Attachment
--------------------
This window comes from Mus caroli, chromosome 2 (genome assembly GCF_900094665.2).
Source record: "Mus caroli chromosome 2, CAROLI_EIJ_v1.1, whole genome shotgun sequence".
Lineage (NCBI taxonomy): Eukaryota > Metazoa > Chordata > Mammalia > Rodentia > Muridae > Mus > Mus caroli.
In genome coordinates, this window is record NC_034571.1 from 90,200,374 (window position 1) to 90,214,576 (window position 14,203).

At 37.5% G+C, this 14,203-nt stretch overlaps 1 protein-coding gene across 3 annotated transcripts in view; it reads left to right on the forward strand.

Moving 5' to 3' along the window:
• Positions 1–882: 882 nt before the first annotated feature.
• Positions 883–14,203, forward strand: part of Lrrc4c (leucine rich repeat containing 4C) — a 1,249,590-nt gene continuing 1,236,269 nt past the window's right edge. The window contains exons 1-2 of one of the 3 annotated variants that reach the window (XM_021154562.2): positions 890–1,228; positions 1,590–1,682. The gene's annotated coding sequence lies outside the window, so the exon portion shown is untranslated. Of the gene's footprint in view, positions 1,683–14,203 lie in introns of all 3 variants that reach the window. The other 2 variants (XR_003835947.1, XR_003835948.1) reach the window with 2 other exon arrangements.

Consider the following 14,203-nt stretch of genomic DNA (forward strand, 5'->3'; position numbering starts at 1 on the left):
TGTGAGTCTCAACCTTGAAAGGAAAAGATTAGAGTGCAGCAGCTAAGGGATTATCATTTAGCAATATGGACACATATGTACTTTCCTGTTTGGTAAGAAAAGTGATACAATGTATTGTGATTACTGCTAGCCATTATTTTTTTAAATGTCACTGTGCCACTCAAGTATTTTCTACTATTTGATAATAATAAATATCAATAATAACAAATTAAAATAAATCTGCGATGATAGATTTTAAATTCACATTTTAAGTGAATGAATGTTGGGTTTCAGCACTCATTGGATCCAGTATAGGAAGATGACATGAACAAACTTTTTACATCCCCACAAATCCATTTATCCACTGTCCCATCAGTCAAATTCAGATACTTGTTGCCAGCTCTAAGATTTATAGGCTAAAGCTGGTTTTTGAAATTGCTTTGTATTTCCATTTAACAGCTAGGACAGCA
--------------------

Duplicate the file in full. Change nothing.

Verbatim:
This window comes from Mus caroli, chromosome 2 (genome assembly GCF_900094665.2).
Source record: "Mus caroli chromosome 2, CAROLI_EIJ_v1.1, whole genome shotgun sequence".
Lineage (NCBI taxonomy): Eukaryota > Metazoa > Chordata > Mammalia > Rodentia > Muridae > Mus > Mus caroli.
In genome coordinates, this window is record NC_034571.1 from 90,200,374 (window position 1) to 90,214,576 (window position 14,203).

At 37.5% G+C, this 14,203-nt stretch overlaps 1 protein-coding gene across 3 annotated transcripts in view; it reads left to right on the forward strand.

Moving 5' to 3' along the window:
• Positions 1–882: 882 nt before the first annotated feature.
• Positions 883–14,203, forward strand: part of Lrrc4c (leucine rich repeat containing 4C) — a 1,249,590-nt gene continuing 1,236,269 nt past the window's right edge. The window contains exons 1-2 of one of the 3 annotated variants that reach the window (XM_021154562.2): positions 890–1,228; positions 1,590–1,682. The gene's annotated coding sequence lies outside the window, so the exon portion shown is untranslated. Of the gene's footprint in view, positions 1,683–14,203 lie in introns of all 3 variants that reach the window. The other 2 variants (XR_003835947.1, XR_003835948.1) reach the window with 2 other exon arrangements.

Consider the following 14,203-nt stretch of genomic DNA (forward strand, 5'->3'; position numbering starts at 1 on the left):
TGTGAGTCTCAACCTTGAAAGGAAAAGATTAGAGTGCAGCAGCTAAGGGATTATCATTTAGCAATATGGACACATATGTACTTTCCTGTTTGGTAAGAAAAGTGATACAATGTATTGTGATTACTGCTAGCCATTATTTTTTTAAATGTCACTGTGCCACTCAAGTATTTTCTACTATTTGATAATAATAAATATCAATAATAACAAATTAAAATAAATCTGCGATGATAGATTTTAAATTCACATTTTAAGTGAATGAATGTTGGGTTTCAGCACTCATTGGATCCAGTATAGGAAGATGACATGAACAAACTTTTTACATCCCCACAAATCCATTTATCCACTGTCCCATCAGTCAAATTCAGATACTTGTTGCCAGCTCTAAGATTTATAGGCTAAAGCTGGTTTTTGAAATTGCTTTGTATTTCCATTTAACAGCTAGGACAGCA